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Jake Paul Ordered To Pay SEC $100K Over Crypto Gambling

Sportsbook Founder Failed To Disclose Compensation


Jake Paul. Twitter.Sports betting entrepreneur Jake Paul has been hit with a $100,000 order from the SEC for improperly promoting a cryptocurrency.

Paul, a founder of the sportsbook Betr, ran afoul of the law when it came to pushing risky investments in a highly speculative token. According to the federal government, such investing is akin to gambling.

According to the government, On February 12, 2021, Paul—a well-known internet personality and professional boxer—touted on social media a crypto asset security that was being offered and sold. Paul did not disclose that he was being paid to give publicity to the cryptocurrency.

Paul’s failure to disclose this compensation violated a section of the Securities Act, which makes it unlawful for any person to promote a security without fully disclosing the receipt and amount of such compensation from an issuer.

Paul promoted the asset security on Twitter in exchange for a payment of crypto assets valued at approximately $25,019. Paul, at the time of his promotion, had approximately 3.8 million Twitter followers.

Paul put his name behind the cryptocurrency from Tron Foundation Limited, and Tron’s owner and control person Yuchen (Justin) Sun, called “Tronix” tokens (“TRX”). TRX tokens are offered and sold as investment contracts and therefore constitute securities.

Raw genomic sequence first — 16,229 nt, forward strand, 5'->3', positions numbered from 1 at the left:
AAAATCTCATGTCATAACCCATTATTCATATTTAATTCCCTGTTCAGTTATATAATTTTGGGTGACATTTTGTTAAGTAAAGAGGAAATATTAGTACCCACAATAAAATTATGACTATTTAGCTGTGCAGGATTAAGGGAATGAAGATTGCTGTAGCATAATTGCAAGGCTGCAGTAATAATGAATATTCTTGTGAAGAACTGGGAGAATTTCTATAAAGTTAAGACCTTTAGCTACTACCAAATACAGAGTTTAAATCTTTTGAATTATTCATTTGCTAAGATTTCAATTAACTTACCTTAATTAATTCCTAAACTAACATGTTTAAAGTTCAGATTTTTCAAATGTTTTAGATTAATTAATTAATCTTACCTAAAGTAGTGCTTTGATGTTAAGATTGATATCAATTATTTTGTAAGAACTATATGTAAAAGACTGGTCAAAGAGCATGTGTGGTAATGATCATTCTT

From August 2017 to the present, Tron and Sun have engaged in the continuous public offer and sale of TRX tokens. Based on Tron’s and Sun’s offering materials and public statements, purchasers of TRX tokens would have had a reasonable expectation of profits from their investment in the tokens. Tron and Sun explicitly promoted TRX as an investment and touted the potential for significant returns to investors through buying, holding, and trading TRX tokens.

Tron and Sun worked on listing TRX on numerous crypto asset trading platforms, including within the United States and publicly encouraged investors to purchase TRX through the new venues. Tron and Sun routinely touted the market capitalization, price, and trading volume of TRX and published articles advising followers of purportedly opportunistic times to “invest.”

Paul must pay a disgorgement of $25,019, prejudgment interest of $1,811, and a civil money penalty in the amount of $75,057 to the Securities and Exchange Commission.

Tags: Jake Paul,   Cryptocurrency,   SEC